Gavin Andresen: Bitcoin Core Won’t Make the Consensus Rules in the Future

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Although many bitcoiners see Bitcoin XT as nothing more than a BIP 101 enabled software client, the implications of Mike Hearn’s creation go much deeper than that. While the alternative implementation of the Bitcoin protocol has not been able to gain wide acceptance among the Bitcoin mining community, the fact that this new Bitcoin client exists could potentially shake-up the payment network’s governance model. In fact, this may have been part of Bitcoin Foundation Chief Scientist Gavin Andresen’s reasoning for joining the project in the first place.

Bitcoin Core Sets the Bitcoin Protocol

Although anyone can technically write their own software implementation of the Bitcoin protocol, the reality is that most full nodes on the network use Bitcoin Core. This means that changes to the underlying protocol can also be made by changing the Bitcoin Core software client. At the recent Bitcoin Pacifica 2015 event, Gavin Andresen shared his thoughts on Bitcoin Core’s current role in setting policy throughout the entire Bitcoin network during the Bitcoin Governance Panel:

“Up to now, the Bitcoin protocol and the Bitcoin Core reference implementation had been one and the same, and that’s not quite true. We do have a couple other implementations that implement the protocol. Toshi at Coinbase, BTCD from Conformal Systems and libbitcoin I think also is another full re-augmentation of the Bitcoin protocol. Bitcoin Core is by far the dominant version of the software that everybody’s running and really, Bitcoin Core sets the consensus rules. I don’t think it should be that way and I don’t think it will be that way in the future.”

Andresen has let it be known that he is a fan of having multiple implementations of the Bitcoin protocol, which has the potential to create a layer of separation between software clients and the underlying Bitcoin protocol.

Separating Software Projects from the Bitcoin Protocol

The concept of separating software projects from the protocol is something that Andresen expanded on during the panel discussion, and he noted the current development issues with Bitcoin Core when pointing out the need for alternative software clients:

“It’s important when we think about governance, we think about the software projects separately from the protocol. I think the governance of the protocol will be very different from the governance of the software project and I think successful software projects that I’ve been involved with at least always have a leader. There’s somebody who makes a final decision, says stop arguing, this is what we’re going to ship, this is when we’re going to ship it. I think the Bitcoin Core software project does have a leader right now. Wladimir [J. van der Laan] is the lead maintainer. I think it’s been suffering a little bit from lack of priority setting and it just feels like in the last year or so, it’s been a little bit, I don’t want to say lost — but a little bit unfocused.”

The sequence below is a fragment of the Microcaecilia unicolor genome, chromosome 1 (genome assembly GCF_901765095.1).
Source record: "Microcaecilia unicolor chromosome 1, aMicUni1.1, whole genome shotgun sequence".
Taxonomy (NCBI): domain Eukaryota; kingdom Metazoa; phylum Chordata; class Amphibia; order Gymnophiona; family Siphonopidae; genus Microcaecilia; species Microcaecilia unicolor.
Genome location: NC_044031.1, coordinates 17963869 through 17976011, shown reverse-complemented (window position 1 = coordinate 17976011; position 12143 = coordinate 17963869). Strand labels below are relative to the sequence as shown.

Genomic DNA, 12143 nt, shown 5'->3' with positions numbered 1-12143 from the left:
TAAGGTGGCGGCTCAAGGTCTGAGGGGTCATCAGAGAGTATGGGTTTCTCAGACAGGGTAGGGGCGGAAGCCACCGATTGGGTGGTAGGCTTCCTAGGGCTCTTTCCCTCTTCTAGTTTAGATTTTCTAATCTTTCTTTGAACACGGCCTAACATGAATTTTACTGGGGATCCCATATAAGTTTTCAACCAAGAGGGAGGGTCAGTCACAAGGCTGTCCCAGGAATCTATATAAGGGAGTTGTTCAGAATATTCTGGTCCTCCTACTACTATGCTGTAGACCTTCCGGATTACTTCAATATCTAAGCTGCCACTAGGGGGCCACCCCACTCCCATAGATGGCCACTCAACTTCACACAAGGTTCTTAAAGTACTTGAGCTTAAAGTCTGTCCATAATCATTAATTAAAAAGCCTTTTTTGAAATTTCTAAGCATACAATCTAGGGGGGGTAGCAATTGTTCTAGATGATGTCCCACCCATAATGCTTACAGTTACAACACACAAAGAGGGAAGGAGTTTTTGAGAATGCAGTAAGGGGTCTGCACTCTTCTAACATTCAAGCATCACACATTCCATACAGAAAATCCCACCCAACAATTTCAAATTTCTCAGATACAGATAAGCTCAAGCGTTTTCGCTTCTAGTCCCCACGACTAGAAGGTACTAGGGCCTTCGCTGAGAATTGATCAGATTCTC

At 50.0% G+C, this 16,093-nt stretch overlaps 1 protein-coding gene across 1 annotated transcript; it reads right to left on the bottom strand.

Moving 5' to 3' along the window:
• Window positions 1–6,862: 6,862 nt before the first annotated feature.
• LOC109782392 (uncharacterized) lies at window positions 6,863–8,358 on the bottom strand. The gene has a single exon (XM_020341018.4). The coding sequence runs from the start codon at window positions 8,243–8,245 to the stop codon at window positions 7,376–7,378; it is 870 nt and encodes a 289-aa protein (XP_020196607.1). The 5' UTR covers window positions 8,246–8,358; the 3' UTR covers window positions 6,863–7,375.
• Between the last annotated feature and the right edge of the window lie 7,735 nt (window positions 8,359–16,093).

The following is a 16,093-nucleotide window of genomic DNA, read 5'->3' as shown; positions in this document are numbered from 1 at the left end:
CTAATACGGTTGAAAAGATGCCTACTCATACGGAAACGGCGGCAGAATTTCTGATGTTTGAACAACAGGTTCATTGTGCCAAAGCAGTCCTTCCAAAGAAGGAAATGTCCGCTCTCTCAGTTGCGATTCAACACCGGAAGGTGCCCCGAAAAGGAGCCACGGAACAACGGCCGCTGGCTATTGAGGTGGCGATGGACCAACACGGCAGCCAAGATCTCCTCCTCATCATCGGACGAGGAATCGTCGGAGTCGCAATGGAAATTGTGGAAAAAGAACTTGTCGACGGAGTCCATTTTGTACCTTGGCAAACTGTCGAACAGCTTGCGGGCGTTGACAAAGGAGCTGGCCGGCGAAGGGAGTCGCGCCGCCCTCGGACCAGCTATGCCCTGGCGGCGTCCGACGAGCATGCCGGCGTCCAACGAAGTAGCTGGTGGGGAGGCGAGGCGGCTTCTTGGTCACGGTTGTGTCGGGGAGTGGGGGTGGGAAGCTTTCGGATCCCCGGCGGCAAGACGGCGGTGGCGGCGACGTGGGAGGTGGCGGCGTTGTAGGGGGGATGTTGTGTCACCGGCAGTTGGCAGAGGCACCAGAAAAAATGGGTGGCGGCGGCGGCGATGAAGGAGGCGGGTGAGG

The idea of a benevolent dictator for Bitcoin Core and other software clients has been a somewhat controversial issue lately, but it’s important to remember that a benevolent dictator of Bitcoin Core, Bitcoin XT, or any other implementation of the protocol is not also a de facto dictator of the entire network. The benevolent dictator only has power over a specific software client, and users can move to a different client if they believe the dictator is abusing his power.

Internet Protocols as Role Models

When it comes to how the Bitcoin governance model should be changed, Andresen believes that the processes for making changes to more mature Internet protocols should be studied and better understood by the Bitcoin development community. He explained this point of view during the panel discussion:

“On the protocol side of things, I always look towards the Internet protocols that we’re all using every day. Those are the most successful kind of open standards, process based protocols. Every time you use email, you’re using SMTP which is an open — I have no idea which RFC it is from the IETF. On a protocol level, those are the role models I look towards, which standards organizations have done this right? Which processes seem to work and how can we evolve the Bitcoin process, which so far has been submit a pull request to Bitcoin Core and get it accepted, to something more mature where it’s more standards based, more like the processes we see [in] open Internet standards.”

Andresen noted that the Bitcoin Foundation previously took on many of these sorts of responsibilities, but their role in this area has diminished as a result of their financial and reputational issues over the past year or two. The longtime Bitcoin Core developer is hopeful that an entity like the MIT Digital Currency Initiative may be able to help figure out a better model in the future.